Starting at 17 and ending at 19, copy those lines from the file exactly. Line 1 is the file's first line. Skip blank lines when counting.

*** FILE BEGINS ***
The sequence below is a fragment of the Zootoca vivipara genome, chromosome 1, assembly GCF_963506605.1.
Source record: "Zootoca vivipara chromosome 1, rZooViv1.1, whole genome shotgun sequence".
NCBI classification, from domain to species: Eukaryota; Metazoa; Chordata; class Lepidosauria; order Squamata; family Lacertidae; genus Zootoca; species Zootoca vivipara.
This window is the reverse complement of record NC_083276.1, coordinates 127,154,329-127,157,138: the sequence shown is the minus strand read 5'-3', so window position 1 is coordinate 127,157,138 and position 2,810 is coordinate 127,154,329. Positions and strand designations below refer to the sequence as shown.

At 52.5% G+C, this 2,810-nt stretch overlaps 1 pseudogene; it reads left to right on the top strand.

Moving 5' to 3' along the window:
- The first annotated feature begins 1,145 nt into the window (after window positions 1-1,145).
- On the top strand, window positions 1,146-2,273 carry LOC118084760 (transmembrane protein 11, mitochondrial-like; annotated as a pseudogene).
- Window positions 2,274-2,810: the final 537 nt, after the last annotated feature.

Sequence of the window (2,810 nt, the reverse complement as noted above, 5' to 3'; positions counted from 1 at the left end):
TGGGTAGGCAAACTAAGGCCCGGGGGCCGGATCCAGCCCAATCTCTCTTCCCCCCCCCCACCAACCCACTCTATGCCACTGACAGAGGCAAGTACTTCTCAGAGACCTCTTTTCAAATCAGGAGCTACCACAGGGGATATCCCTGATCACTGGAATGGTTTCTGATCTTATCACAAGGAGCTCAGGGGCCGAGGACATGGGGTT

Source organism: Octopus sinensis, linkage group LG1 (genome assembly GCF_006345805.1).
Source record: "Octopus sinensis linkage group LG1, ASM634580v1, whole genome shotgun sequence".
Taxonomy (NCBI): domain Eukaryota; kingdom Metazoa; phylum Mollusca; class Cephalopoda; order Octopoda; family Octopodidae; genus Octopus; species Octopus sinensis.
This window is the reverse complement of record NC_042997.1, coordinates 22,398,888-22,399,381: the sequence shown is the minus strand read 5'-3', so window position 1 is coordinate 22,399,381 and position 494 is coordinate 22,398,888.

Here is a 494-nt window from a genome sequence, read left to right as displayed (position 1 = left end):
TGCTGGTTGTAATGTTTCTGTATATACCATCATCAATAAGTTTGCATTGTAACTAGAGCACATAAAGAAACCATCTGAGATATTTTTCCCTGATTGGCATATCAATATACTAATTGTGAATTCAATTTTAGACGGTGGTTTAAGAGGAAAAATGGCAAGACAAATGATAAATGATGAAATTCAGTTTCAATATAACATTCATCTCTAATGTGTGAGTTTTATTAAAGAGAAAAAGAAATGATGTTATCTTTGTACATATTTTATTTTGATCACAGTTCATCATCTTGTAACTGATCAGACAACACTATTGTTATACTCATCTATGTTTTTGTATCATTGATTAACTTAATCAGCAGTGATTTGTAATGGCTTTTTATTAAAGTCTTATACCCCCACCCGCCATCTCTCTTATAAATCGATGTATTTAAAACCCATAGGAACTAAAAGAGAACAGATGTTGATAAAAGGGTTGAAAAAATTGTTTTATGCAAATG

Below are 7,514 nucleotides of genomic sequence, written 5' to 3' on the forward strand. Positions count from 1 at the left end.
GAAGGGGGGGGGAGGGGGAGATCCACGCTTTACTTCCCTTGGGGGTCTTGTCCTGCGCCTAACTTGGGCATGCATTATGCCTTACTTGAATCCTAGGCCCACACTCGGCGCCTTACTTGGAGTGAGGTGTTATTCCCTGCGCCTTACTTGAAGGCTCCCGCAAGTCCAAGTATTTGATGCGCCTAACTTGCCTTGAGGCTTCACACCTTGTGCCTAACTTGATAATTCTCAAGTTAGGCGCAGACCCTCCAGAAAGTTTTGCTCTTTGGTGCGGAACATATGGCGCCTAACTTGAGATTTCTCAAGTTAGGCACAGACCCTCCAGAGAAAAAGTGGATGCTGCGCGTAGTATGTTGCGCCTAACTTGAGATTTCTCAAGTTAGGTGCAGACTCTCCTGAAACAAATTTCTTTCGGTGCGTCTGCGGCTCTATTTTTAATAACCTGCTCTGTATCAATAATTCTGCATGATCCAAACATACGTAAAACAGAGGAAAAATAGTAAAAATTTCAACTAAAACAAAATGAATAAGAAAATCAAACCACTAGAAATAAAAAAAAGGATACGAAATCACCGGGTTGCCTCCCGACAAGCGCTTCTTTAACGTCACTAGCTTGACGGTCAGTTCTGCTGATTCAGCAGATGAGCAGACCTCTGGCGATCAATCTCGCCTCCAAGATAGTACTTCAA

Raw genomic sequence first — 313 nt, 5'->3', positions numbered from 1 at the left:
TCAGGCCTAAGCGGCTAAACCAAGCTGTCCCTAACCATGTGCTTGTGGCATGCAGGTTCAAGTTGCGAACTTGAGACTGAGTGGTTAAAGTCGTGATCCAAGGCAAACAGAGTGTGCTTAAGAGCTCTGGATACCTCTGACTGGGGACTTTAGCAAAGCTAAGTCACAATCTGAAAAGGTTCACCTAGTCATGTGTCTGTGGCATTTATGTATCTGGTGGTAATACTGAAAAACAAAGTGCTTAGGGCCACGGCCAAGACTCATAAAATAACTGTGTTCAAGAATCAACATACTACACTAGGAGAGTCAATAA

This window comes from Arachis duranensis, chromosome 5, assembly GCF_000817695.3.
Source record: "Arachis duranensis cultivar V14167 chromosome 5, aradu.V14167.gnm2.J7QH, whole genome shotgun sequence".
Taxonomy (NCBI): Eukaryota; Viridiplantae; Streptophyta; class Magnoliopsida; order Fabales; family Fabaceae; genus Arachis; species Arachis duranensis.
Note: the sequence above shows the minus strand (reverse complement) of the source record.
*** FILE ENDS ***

TGCTGGTTGTAATGTTTCTGTATATACCATCATCAATAAGTTTGCATTGTAACTAGAGCACATAAAGAAACCATCTGAGATATTTTTCCCTGATTGGCATATCAATATACTAATTGTGAATTCAATTTTAGACGGTGGTTTAAGAGGAAAAATGGCAAGACAAATGATAAATGATGAAATTCAGTTTCAATATAACATTCATCTCTAATGTGTGAGTTTTATTAAAGAGAAAAAGAAATGATGTTATCTTTGTACATATTTTATTTTGATCACAGTTCATCATCTTGTAACTGATCAGACAACACTATTGTTATACTCATCTATGTTTTTGTATCATTGATTAACTTAATCAGCAGTGATTTGTAATGGCTTTTTATTAAAGTCTTATACCCCCACCCGCCATCTCTCTTATAAATCGATGTATTTAAAACCCATAGGAACTAAAAGAGAACAGATGTTGATAAAAGGGTTGAAAAAATTGTTTTATGCAAATG

Below are 7,514 nucleotides of genomic sequence, written 5' to 3' on the forward strand. Positions count from 1 at the left end.
GAAGGGGGGGGGAGGGGGAGATCCACGCTTTACTTCCCTTGGGGGTCTTGTCCTGCGCCTAACTTGGGCATGCATTATGCCTTACTTGAATCCTAGGCCCACACTCGGCGCCTTACTTGGAGTGAGGTGTTATTCCCTGCGCCTTACTTGAAGGCTCCCGCAAGTCCAAGTATTTGATGCGCCTAACTTGCCTTGAGGCTTCACACCTTGTGCCTAACTTGATAATTCTCAAGTTAGGCGCAGACCCTCCAGAAAGTTTTGCTCTTTGGTGCGGAACATATGGCGCCTAACTTGAGATTTCTCAAGTTAGGCACAGACCCTCCAGAGAAAAAGTGGATGCTGCGCGTAGTATGTTGCGCCTAACTTGAGATTTCTCAAGTTAGGTGCAGACTCTCCTGAAACAAATTTCTTTCGGTGCGTCTGCGGCTCTATTTTTAATAACCTGCTCTGTATCAATAATTCTGCATGATCCAAACATACGTAAAACAGAGGAAAAATAGTAAAAATTTCAACTAAAACAAAATGAATAAGAAAATCAAACCACTAGAAATAAAAAAAAGGATACGAAATCACCGGGTTGCCTCCCGACAAGCGCTTCTTTAACGTCACTAGCTTGACGGTCAGTTCTGCTGATTCAGCAGATGAGCAGACCTCTGGCGATCAATCTCGCCTCCAAGATAGTACTTCAA